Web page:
audiofire2 after i couldn't make it work and i have a secondhand
ultralite mk1 that just gathers dust.

it's interesting to me that manufacturers are starting to make
class-compliant devices just to make them work on apple's iDevices.

also, modern midi controller hardware works on a driver level but very
few programs support it.

> Confusion re: desktops, and GUI toolkits.

as a dwm user, i will stay out of this one. i don't really like either
gtk or qt though, which sort of limits my options.

> Too difficult to set up audio system.

i don't have any issues and i generally run vanilla kernels. lately i've
been playing with the -ck patchset with BFS and have been very happy
with it. i'm comfortable playing live (both djing with xwax and doing
live monome sets with my own software, rove) with this configuration.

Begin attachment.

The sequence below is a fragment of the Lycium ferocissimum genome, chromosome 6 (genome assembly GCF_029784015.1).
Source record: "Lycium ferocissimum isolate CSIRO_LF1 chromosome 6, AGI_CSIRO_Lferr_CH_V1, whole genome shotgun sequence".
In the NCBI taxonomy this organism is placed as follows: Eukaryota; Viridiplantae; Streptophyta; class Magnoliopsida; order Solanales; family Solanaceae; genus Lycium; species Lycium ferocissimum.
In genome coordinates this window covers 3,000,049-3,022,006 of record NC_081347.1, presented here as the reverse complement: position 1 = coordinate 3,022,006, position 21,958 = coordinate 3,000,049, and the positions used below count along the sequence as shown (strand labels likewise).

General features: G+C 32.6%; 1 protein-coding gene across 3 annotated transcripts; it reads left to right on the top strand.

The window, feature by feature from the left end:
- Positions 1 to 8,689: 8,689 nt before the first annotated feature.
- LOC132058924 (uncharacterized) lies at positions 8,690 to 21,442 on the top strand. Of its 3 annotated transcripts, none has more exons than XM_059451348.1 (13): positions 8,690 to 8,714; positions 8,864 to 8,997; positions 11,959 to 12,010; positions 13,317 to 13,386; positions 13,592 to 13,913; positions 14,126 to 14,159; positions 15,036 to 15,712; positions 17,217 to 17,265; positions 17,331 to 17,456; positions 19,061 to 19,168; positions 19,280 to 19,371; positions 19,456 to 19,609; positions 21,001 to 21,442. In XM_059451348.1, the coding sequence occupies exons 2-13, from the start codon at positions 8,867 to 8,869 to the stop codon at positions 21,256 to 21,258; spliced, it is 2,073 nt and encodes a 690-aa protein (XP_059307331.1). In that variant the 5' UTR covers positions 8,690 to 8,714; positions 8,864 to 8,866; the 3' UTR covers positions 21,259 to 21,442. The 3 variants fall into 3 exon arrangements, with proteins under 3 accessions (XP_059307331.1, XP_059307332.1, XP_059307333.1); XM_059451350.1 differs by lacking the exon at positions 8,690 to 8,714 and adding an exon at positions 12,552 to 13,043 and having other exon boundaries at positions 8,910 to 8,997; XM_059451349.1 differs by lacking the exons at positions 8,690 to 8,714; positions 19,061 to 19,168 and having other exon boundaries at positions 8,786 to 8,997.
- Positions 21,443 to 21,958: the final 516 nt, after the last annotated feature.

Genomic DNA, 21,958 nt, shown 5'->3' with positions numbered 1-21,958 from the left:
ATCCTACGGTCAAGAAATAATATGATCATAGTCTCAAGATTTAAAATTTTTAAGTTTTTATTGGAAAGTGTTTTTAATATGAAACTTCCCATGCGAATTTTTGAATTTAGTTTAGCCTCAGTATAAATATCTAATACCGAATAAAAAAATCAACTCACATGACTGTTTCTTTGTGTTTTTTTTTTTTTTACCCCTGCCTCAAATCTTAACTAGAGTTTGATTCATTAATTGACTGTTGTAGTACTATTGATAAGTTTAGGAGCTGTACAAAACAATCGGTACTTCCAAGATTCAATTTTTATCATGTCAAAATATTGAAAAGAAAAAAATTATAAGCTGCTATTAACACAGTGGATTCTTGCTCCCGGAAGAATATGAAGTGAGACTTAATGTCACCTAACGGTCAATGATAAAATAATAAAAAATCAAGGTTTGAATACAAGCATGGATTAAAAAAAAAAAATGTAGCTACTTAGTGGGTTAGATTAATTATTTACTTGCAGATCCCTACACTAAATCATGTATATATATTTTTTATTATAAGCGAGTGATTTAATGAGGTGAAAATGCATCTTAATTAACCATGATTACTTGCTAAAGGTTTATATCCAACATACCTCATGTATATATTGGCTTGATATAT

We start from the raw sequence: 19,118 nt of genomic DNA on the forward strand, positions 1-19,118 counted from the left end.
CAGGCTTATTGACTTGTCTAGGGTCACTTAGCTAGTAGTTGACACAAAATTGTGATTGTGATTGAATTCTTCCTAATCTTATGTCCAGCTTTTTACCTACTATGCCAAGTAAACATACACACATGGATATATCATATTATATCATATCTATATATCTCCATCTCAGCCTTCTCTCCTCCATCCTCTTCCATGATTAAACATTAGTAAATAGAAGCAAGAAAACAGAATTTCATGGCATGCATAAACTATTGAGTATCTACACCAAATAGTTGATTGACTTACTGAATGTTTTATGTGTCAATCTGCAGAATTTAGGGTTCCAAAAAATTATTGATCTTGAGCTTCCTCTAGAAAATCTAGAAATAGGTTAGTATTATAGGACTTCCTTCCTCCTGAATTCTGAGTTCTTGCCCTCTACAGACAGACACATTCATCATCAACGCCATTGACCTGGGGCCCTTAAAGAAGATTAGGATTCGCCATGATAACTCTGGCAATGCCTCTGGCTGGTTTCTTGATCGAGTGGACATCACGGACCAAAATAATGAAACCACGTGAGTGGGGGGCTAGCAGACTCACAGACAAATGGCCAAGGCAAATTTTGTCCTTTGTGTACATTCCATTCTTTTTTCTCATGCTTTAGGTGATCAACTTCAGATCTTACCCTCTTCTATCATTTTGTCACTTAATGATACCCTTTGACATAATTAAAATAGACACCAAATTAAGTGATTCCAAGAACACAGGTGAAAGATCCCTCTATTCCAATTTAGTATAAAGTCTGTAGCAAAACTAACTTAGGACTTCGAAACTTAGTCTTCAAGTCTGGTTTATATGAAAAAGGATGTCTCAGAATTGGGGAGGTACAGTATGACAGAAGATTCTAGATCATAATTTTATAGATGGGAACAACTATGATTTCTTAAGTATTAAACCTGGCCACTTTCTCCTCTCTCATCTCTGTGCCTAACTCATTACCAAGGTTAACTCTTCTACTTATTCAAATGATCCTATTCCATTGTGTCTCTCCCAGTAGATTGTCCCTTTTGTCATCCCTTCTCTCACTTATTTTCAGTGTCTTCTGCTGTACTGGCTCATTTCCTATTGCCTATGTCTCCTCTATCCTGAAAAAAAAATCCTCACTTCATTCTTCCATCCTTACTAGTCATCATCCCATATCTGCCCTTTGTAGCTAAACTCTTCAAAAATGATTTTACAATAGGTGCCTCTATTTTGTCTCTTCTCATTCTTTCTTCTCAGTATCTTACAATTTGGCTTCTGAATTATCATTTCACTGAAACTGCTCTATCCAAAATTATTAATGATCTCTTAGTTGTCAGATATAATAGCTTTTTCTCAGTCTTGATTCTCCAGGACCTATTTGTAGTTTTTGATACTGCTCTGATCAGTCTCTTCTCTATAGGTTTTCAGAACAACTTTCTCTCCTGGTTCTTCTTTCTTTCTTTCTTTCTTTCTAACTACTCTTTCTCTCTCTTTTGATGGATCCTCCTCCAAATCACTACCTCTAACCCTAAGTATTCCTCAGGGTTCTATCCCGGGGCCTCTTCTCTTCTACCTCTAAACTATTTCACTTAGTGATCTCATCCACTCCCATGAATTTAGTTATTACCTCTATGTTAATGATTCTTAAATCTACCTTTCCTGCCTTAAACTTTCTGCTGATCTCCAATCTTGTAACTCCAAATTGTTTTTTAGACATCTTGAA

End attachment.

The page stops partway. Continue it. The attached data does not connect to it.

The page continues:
maybe i'll drop the JACK buffer size a little.

> JACK is a pain.

at least it's not pulseaudio. also, i haven't had any trouble setting
JACK up since i ditched my firewire interfaces. *that* was a nightmare.
but JACK on ALSA? buttery smooth.

JACK could perhaps be a bit better about autodiscovering soundcard
parameters. maybe my memory is failing me here, but i faintly recall
having issues when JACK couldn't get the sample format it wanted.

> Too much conflict/fragmentation within the development community.

maybe? i feel like it's a lot better than it used to be now that there's
just more software around.

it's interesting to me that free (source and/or beer) music software on
OSX and windows has come further than it has on Linux. off the top of
my head:


is it because of the userbase? is it because of the maturity and
availability of toolkits on other platforms? buzz's website has been
around since 2000. what was audio on linux like then? i'm thinking it
might be the userbase, or at least that makes more sense.

anyway, i've written quite a bit more here than i've intended, but i'm